And then the mother stopped and stared at the gouged line in the kitchen wall. She glanced down to the knife in her hand and around the empty kitchen.
Finally, The Spirit knew, the moment of womanly screams.
“For fuck’s sakes,” the mother snapped, slamming the knife down on the counter. Rather than fear, of screams, there was only a terse, “Richard!”
The Spirit threw its hands up in the air.
“I swear to God, Janice, it’s not my fault.”
“Not your fault? How can this happen again? Four years– four haunted houses. This is not a coincidence!”
The father shrugged helplessly, “You were with me when we looked at the house. You were the one who liked the chandelier.”
The mother reared back, aghast, “I liked the chandelier. But did I say I liked the decade long history of death and violence? No! Because I didn’t know about it.”
The mother pointed her finger at the father, looking eerily similar to her pint-sized brats and ranted at her helpless husband. They traded the blame equally, speaking about The Spirit as if it was some household nuisance rather than a being of immense strength that had successfully evacuated this house on numerous occasions. It infuriated it, enraged it, because how was The Spirit supposed to know that this family was clearly not normal?
“I didn’t either. It has to be a coincidence.”
“Richard, we have been through three other houses. In those three houses, we have been through two possessions, a malevolent poltergeist, a homicidal witch’s ghost, and demonic doll. You’re really telling me this is all just… bad luck?”
“Well I’m certainly not Googling the top ten list of haunted fucking places in the US and then calling up our Realtor in the same breath. I wouldn’t traumatize our children like that.”
Really, how was The Spirit supposed to know that there were others out there, conjuring up horrors unknown and letting them play out on this particular family? Building up almost an immunity to what The Spirit had always assumed his particular brand of terror to be most potent.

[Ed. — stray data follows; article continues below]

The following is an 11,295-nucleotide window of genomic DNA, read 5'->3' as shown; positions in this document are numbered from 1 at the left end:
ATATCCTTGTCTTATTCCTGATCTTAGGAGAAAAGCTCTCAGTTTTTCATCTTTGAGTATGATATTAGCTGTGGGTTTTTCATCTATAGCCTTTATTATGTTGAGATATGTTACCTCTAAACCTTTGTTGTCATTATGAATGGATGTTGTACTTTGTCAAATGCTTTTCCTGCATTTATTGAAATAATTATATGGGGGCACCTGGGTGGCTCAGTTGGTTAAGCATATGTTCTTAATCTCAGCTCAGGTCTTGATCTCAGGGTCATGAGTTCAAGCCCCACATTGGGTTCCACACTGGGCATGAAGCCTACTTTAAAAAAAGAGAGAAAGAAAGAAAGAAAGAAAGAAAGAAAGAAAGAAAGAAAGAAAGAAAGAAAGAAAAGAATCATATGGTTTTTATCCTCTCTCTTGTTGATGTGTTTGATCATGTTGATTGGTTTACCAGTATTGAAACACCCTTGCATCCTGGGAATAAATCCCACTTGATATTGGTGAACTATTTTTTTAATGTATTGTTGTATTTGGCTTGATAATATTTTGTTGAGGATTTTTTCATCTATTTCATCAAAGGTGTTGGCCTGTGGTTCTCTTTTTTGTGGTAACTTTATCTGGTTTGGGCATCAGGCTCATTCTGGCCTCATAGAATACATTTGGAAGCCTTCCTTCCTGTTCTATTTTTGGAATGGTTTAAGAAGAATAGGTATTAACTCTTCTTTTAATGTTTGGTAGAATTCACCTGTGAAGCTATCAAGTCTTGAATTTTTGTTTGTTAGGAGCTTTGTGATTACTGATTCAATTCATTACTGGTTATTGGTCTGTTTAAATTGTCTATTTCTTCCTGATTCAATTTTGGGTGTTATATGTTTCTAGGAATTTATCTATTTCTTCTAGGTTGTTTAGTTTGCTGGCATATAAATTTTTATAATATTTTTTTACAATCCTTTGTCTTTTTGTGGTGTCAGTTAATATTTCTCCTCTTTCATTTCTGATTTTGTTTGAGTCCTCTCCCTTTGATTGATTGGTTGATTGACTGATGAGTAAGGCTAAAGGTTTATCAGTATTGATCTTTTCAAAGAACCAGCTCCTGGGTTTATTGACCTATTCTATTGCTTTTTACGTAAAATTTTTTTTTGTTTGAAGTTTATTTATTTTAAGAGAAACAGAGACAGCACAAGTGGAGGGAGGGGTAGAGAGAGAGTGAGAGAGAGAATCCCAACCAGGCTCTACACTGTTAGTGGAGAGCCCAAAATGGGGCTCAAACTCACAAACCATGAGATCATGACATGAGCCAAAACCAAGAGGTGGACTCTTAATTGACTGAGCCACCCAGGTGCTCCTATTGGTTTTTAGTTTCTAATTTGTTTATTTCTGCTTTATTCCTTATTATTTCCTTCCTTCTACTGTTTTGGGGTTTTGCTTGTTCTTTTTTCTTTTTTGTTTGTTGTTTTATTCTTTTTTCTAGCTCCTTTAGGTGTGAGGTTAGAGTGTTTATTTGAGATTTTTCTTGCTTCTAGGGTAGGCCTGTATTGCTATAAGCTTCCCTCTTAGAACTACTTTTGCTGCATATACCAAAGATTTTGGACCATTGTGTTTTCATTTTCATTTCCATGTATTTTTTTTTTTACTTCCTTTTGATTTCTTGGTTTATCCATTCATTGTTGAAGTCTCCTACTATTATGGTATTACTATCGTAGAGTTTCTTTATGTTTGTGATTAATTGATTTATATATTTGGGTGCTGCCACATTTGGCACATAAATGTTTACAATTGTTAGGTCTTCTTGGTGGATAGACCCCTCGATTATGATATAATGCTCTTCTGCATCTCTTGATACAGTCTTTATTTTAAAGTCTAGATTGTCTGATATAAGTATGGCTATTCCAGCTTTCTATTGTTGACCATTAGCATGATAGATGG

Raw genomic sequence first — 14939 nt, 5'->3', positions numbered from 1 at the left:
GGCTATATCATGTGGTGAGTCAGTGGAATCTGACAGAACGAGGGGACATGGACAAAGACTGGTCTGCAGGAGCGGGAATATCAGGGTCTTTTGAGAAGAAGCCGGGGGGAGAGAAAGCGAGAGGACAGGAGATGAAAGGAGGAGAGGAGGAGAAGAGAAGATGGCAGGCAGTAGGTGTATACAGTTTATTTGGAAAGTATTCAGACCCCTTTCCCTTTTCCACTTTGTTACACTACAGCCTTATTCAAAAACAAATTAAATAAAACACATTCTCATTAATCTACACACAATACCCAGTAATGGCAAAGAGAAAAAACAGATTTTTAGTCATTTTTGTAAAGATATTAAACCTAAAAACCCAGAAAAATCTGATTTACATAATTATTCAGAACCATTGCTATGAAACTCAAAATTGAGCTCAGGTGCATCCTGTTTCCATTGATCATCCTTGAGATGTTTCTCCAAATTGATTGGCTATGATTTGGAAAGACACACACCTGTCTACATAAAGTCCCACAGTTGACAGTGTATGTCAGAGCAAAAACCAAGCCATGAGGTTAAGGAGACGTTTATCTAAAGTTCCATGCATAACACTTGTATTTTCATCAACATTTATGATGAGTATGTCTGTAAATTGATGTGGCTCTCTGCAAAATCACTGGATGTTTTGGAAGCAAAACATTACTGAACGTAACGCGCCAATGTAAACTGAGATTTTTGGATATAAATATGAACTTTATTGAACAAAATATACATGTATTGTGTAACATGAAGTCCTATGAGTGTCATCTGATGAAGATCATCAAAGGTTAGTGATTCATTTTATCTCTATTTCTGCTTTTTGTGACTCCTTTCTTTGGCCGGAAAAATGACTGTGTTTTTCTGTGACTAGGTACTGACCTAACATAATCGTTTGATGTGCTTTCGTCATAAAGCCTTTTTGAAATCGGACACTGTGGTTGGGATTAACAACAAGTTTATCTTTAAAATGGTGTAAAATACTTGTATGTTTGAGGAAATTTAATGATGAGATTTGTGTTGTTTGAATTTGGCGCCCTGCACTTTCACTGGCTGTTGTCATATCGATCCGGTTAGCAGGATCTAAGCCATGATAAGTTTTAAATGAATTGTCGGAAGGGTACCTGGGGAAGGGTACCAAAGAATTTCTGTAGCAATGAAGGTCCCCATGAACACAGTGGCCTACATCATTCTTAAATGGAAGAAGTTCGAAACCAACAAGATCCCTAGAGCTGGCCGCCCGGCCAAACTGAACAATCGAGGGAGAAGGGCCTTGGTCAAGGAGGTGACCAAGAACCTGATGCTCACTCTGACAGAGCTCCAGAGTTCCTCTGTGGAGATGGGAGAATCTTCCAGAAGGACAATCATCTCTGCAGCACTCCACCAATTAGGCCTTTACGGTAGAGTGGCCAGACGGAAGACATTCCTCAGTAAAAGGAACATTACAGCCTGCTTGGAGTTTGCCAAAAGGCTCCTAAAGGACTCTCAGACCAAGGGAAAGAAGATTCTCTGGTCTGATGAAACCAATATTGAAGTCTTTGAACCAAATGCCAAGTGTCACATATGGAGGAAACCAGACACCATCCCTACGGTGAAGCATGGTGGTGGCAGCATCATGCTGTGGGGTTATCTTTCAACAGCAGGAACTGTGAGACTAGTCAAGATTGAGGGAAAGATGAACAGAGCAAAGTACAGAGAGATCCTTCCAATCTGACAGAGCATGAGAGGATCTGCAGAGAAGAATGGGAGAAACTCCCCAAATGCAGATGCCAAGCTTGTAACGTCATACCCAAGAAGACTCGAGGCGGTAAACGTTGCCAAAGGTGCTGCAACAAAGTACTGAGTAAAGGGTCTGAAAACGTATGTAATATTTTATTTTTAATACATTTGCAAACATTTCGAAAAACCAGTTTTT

“I’m not traumatized,” The little girl, who was crouched by the entrance way to the Study with her brother behind her inched into the room, “What? I’m not. This time wasn’t even scary.”
The Spirit snarled loudly from the opposite and the flickering fire, which had been slowly dying and fading in the marble fireplace, roared back to life; flames ripping outwards and out of the fireplace, threatening to sear all that stood to close. When the family jumped back, the fire died and returned to its fading glory in the confines of the marble.
The room shook, great heaving weaves to each side, as if the house threatened to concave and turn on its side. The lights flickered on and off and on and off, until every light bulb shattered and went black. The books, which had been shaking precariously on the bookcases suddenly flew off of their shelves, slamming one by one into the opposite wall. Every picture, hung up with care or a fashionable flare, was thrown from its hinges and to the ground.
“Way to go, Lucy,” the boy muttered, “You’ve gone a pissed it off.”
The little girl exhaled, put out. “An earthquake can do more damage.”
An earthquake. An earthquake. It was a matter of professional pride at this point and it was almost all at once that The Spirit decided that this could not go on. It could not continue to exist knowing that this family came and left this house without even a glimmer of terror.
It will not be outmatched by poltergeists and witches.
And as the saying, as old as time went, if one could not beat them, it would join them.
The Spirit must simply not allow them to leave. The family must stay, the children in particular considering that they were The Spirit’s particular favored targets, and this family must inadvertently teach it until the moment that The Spirit had learned so much, that it was able to unleash new hells upon the world that not even this family had seen before.
A window to the family’s right shattered. The family hardly even flinched.
“Well, I’m not leaving,” the mother said, turning in the room, “I’m not leaving. So, demon or ghost or whatever– either settle down or get out of my house.”
It settled, an impasse that would exist so long as the family remained in the house and continued to aid it in its quest.
The little girl arched a stubborn eyebrow, “I guess we can make this work.”
The boy muttered something along the lines of “freak” under his breath and place his hands on the little girl’s shoulders, steering her out of the room and up the stairs.
The Mother held up another threatening pointer finger, aiming it all around the room, before she too departed, dragging her peevish husband by the wrist.
“You’re kidding, right?” The Little Girl harrumphed, standing on her tiptoes to fix The Spirit’s posture. “Dogs have teeth, you can do better than that, Mr. Ghost. How about tentacles– or hands? Can’t you make, like, a thousand hands come out of your mouth?”
The Spirit considered this and imagined the sight; writhing, dirtied, blood-stained hands reaching out to his victims in the dead of the night, like souls reaching to drag them to the depths?
It quite liked the image.
And then the boy’s cracking voice, muffled from the other bedroom, “Jesus Christ, Lucy. I can hear your Horror Lessons from in here. Leave the demon alone and go to sleep, you absolute weirdo!”